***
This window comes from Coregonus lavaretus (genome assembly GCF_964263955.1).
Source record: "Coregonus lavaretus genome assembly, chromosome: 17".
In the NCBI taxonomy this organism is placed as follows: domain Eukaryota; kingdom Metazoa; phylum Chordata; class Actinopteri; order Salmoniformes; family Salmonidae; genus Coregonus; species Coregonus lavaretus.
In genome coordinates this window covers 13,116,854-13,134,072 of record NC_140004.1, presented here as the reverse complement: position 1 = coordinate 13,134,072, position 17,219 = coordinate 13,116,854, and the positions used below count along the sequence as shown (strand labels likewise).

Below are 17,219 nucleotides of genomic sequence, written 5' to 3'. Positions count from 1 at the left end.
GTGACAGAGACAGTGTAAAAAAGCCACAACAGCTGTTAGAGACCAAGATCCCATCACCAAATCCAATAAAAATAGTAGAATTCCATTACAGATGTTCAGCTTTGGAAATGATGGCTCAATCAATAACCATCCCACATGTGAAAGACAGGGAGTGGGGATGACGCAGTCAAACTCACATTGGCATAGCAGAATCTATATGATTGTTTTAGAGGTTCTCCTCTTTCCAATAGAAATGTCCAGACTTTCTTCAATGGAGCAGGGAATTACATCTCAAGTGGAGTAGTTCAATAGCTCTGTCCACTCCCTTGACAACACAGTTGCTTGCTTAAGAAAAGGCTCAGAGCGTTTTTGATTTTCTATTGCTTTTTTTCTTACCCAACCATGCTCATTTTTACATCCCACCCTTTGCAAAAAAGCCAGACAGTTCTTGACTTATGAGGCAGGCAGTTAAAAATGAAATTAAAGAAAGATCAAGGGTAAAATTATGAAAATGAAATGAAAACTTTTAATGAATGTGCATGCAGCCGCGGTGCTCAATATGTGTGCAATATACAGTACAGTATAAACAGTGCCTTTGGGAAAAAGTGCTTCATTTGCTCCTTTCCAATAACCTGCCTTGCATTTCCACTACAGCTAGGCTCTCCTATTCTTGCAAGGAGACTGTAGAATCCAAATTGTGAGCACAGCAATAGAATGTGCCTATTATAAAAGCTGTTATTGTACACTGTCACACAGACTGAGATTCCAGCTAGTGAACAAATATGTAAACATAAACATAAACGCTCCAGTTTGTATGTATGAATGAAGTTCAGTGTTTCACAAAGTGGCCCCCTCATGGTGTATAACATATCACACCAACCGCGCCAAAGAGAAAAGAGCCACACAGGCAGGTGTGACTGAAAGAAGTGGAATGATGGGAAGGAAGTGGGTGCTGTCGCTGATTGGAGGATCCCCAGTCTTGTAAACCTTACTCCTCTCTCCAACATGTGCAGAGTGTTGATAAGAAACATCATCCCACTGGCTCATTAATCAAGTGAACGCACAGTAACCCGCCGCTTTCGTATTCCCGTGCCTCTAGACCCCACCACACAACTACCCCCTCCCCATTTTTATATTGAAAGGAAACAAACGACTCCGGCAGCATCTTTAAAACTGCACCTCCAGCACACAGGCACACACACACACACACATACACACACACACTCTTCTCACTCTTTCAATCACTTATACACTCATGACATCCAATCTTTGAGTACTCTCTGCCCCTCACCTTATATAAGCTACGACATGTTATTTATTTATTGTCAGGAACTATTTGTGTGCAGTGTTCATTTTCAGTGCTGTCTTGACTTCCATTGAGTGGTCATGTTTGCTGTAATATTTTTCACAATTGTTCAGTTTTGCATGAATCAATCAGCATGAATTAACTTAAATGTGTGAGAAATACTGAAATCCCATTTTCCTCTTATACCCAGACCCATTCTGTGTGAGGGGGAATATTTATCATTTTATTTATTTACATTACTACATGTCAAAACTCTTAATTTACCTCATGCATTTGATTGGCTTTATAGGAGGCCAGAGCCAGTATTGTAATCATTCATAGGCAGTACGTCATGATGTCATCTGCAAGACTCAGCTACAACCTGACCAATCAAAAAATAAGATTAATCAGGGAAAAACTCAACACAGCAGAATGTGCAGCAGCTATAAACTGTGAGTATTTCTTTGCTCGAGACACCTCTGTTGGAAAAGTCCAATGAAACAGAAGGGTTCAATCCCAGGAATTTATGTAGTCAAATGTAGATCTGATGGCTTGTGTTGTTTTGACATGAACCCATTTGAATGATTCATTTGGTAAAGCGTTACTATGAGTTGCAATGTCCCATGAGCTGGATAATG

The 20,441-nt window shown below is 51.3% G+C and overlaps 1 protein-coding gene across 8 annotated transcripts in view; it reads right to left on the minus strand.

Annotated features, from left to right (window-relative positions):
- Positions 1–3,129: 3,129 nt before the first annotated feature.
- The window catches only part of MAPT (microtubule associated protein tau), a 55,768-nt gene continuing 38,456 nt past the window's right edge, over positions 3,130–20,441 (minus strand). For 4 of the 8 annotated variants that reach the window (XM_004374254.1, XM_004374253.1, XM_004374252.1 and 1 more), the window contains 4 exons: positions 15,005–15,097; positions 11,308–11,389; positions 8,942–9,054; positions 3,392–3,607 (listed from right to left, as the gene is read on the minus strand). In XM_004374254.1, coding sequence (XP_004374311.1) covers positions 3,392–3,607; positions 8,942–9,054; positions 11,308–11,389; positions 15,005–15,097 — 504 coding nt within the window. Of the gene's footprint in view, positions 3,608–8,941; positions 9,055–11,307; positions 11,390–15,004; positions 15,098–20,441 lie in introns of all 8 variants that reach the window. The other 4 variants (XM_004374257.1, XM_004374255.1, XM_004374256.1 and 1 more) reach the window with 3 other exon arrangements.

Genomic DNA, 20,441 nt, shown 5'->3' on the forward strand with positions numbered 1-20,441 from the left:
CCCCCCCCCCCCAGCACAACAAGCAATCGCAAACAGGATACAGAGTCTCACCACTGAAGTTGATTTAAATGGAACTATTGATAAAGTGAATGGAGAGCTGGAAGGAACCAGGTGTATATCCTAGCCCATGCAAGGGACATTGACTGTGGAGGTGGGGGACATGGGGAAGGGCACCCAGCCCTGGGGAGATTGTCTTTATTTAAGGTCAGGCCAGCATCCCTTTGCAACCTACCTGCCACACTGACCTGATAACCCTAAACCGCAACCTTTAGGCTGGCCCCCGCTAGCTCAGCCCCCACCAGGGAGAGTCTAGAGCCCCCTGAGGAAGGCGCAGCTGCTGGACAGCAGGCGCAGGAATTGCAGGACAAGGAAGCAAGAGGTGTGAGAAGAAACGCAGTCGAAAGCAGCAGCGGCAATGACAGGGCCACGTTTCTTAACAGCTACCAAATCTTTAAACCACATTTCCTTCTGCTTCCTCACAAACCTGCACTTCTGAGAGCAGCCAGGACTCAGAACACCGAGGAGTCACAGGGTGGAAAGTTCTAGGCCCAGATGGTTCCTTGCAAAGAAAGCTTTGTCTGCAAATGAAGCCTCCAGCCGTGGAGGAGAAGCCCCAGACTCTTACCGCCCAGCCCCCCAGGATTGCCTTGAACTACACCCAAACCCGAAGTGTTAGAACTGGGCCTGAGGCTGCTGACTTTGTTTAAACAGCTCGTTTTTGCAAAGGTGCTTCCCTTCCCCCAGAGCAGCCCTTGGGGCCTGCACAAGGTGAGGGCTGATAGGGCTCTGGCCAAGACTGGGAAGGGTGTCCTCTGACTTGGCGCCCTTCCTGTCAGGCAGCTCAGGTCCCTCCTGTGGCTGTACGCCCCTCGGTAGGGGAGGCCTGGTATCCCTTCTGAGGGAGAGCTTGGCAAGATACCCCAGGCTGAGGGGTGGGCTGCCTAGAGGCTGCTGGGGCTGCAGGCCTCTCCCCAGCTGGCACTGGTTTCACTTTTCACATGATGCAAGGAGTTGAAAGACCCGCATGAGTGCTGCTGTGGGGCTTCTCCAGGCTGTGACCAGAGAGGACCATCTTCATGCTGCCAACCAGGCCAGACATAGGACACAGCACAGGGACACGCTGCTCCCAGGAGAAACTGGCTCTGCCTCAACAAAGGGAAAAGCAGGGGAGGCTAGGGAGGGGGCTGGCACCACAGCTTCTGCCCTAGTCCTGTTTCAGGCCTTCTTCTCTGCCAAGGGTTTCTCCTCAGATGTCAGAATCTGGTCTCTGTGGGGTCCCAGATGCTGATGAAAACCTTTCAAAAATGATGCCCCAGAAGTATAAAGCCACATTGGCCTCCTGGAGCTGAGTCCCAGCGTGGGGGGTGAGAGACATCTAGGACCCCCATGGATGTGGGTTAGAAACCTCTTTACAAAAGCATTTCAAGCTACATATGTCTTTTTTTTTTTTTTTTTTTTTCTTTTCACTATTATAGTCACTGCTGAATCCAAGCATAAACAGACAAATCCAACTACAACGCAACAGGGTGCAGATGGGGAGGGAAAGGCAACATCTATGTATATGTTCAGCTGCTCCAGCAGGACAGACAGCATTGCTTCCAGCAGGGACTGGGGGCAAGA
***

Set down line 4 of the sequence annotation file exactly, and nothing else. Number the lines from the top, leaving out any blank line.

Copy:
In genome coordinates this window covers 13,116,854-13,134,072 of record NC_140004.1, presented here as the reverse complement: position 1 = coordinate 13,134,072, position 17,219 = coordinate 13,116,854, and the positions used below count along the sequence as shown (strand labels likewise).